Steve Jobs says that multitouch must be horizontal, but for some reason, I don not think this is quite what he had in mind: the Table Connect for iPhone is a close-to-complete project that marries a 58-inch multitouch surface with your jailbroken iPhone 4 through a 30-inch Dock Connector… not only charging your iPhone but turning your desk into your iPhone.

I’d want one to perch my iMac, but seeing as how I have never once seen the surface of my desk underneath its perpetual detritus of tobacco ash, beer bottles and discarded Starbucks cups, it might be money ill spent.

Hope you see the product in the market soon. :)



Link

90s Alternative Rock: the Best B-Sides and Rarities

nirvanajcooct28 90s Alternative Rock: the Best B Sides and Rarities

The 90s gave us some of the purest rock music ever, and it’s a testament to the quality of those bands that they were able to record dozens of solid albums and still have plenty of great rare material lying around. What follows is a list of some of the best B-sides, rarities, obscure tracks, and special releases from eight definitive 90s rock bands. Enjoy the flashback.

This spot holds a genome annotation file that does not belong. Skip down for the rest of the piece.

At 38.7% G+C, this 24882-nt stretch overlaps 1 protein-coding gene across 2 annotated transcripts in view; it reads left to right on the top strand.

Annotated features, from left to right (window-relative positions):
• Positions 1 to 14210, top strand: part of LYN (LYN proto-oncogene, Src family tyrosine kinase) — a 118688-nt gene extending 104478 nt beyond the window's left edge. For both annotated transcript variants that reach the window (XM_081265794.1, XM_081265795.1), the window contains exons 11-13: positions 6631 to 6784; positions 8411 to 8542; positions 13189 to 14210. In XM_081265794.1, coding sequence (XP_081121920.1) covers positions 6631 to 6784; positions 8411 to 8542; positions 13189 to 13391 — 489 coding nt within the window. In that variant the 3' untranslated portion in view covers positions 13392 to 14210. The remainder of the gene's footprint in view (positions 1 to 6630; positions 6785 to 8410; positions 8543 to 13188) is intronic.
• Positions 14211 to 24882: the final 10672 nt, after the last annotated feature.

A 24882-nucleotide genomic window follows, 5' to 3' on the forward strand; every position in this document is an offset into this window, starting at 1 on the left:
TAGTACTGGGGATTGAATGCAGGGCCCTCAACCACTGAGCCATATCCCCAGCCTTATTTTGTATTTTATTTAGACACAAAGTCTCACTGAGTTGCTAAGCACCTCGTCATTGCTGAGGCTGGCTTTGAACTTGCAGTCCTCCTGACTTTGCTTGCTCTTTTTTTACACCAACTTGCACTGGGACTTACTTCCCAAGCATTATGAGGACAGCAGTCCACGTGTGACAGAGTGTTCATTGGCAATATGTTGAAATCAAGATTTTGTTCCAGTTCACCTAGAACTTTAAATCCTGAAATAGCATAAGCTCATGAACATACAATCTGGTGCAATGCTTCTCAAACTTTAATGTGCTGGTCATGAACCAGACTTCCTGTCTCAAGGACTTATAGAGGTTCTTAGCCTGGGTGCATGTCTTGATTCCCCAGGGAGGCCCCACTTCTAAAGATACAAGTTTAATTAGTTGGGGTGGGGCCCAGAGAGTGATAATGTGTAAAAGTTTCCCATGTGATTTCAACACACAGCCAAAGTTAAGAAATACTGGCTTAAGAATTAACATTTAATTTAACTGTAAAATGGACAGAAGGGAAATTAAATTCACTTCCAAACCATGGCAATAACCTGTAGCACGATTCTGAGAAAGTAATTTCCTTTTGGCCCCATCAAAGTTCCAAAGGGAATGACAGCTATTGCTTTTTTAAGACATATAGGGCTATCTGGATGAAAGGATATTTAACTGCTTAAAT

8. “Get Born Again” by Alice in Chains


aliceinchainsjcooct28 90s Alternative Rock: the Best B Sides and Rarities


Recorded late in the band’s career and originally released on the boxed set Music Bank, “Get Born Again” highlights Layne Staley’s incomparably creepy vocal style. While it lacks some of the punch of songs like “Man in the Box,” it makes up for it with atmosphere.


7. “Cold Bitch” by Soundgarden


Soundgardenjcooct28 90s Alternative Rock: the Best B Sides and Rarities


Available on the single for “Spoonman,” “Cold Bitch” sounds like Black Sabbath’s self-titled track via the mind of an acid-tripping madman. Kim Thayil’s doom and gloom guitar tones complement Chris Cornell’s unparalleled vocal range. That “rare, unreleased track” that they recently slapped on their greatest hits album was a fluke; they have a lot of lesser-known material that’s just as good as the classics.